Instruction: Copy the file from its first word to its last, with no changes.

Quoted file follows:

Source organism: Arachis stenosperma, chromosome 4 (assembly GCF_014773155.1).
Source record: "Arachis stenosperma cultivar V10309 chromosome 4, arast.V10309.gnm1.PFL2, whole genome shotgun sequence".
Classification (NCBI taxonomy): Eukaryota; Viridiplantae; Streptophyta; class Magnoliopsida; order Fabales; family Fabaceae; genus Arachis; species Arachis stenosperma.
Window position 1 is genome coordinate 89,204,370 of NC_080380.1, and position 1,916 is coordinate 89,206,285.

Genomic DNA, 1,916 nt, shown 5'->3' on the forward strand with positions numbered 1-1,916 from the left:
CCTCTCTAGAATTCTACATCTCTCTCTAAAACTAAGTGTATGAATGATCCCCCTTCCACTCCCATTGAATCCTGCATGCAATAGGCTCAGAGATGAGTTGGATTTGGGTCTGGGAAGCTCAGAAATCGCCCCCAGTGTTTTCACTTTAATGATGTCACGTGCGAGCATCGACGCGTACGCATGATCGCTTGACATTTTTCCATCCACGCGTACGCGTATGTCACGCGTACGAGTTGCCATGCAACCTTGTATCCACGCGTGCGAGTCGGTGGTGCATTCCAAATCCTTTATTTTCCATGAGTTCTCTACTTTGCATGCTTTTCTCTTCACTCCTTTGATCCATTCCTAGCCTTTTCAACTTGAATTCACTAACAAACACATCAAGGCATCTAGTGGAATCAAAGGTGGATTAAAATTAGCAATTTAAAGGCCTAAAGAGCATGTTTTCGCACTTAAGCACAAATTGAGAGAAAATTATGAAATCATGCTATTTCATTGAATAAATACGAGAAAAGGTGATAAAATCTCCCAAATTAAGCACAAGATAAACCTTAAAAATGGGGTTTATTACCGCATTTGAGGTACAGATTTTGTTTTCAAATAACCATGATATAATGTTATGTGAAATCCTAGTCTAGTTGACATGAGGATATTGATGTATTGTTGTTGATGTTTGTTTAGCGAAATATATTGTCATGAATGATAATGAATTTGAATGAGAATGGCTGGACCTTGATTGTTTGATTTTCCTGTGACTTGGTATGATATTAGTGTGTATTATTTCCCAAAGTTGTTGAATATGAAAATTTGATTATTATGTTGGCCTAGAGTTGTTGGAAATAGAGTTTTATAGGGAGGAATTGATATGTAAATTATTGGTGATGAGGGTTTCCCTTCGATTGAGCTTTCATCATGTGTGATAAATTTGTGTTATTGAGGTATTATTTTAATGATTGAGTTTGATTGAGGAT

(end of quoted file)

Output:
Source organism: Arachis stenosperma, chromosome 4 (assembly GCF_014773155.1).
Source record: "Arachis stenosperma cultivar V10309 chromosome 4, arast.V10309.gnm1.PFL2, whole genome shotgun sequence".
Classification (NCBI taxonomy): Eukaryota; Viridiplantae; Streptophyta; class Magnoliopsida; order Fabales; family Fabaceae; genus Arachis; species Arachis stenosperma.
Window position 1 is genome coordinate 89,204,370 of NC_080380.1, and position 1,916 is coordinate 89,206,285.

Genomic DNA, 1,916 nt, shown 5'->3' on the forward strand with positions numbered 1-1,916 from the left:
CCTCTCTAGAATTCTACATCTCTCTCTAAAACTAAGTGTATGAATGATCCCCCTTCCACTCCCATTGAATCCTGCATGCAATAGGCTCAGAGATGAGTTGGATTTGGGTCTGGGAAGCTCAGAAATCGCCCCCAGTGTTTTCACTTTAATGATGTCACGTGCGAGCATCGACGCGTACGCATGATCGCTTGACATTTTTCCATCCACGCGTACGCGTATGTCACGCGTACGAGTTGCCATGCAACCTTGTATCCACGCGTGCGAGTCGGTGGTGCATTCCAAATCCTTTATTTTCCATGAGTTCTCTACTTTGCATGCTTTTCTCTTCACTCCTTTGATCCATTCCTAGCCTTTTCAACTTGAATTCACTAACAAACACATCAAGGCATCTAGTGGAATCAAAGGTGGATTAAAATTAGCAATTTAAAGGCCTAAAGAGCATGTTTTCGCACTTAAGCACAAATTGAGAGAAAATTATGAAATCATGCTATTTCATTGAATAAATACGAGAAAAGGTGATAAAATCTCCCAAATTAAGCACAAGATAAACCTTAAAAATGGGGTTTATTACCGCATTTGAGGTACAGATTTTGTTTTCAAATAACCATGATATAATGTTATGTGAAATCCTAGTCTAGTTGACATGAGGATATTGATGTATTGTTGTTGATGTTTGTTTAGCGAAATATATTGTCATGAATGATAATGAATTTGAATGAGAATGGCTGGACCTTGATTGTTTGATTTTCCTGTGACTTGGTATGATATTAGTGTGTATTATTTCCCAAAGTTGTTGAATATGAAAATTTGATTATTATGTTGGCCTAGAGTTGTTGGAAATAGAGTTTTATAGGGAGGAATTGATATGTAAATTATTGGTGATGAGGGTTTCCCTTCGATTGAGCTTTCATCATGTGTGATAAATTTGTGTTATTGAGGTATTATTTTAATGATTGAGTTTGATTGAGGAT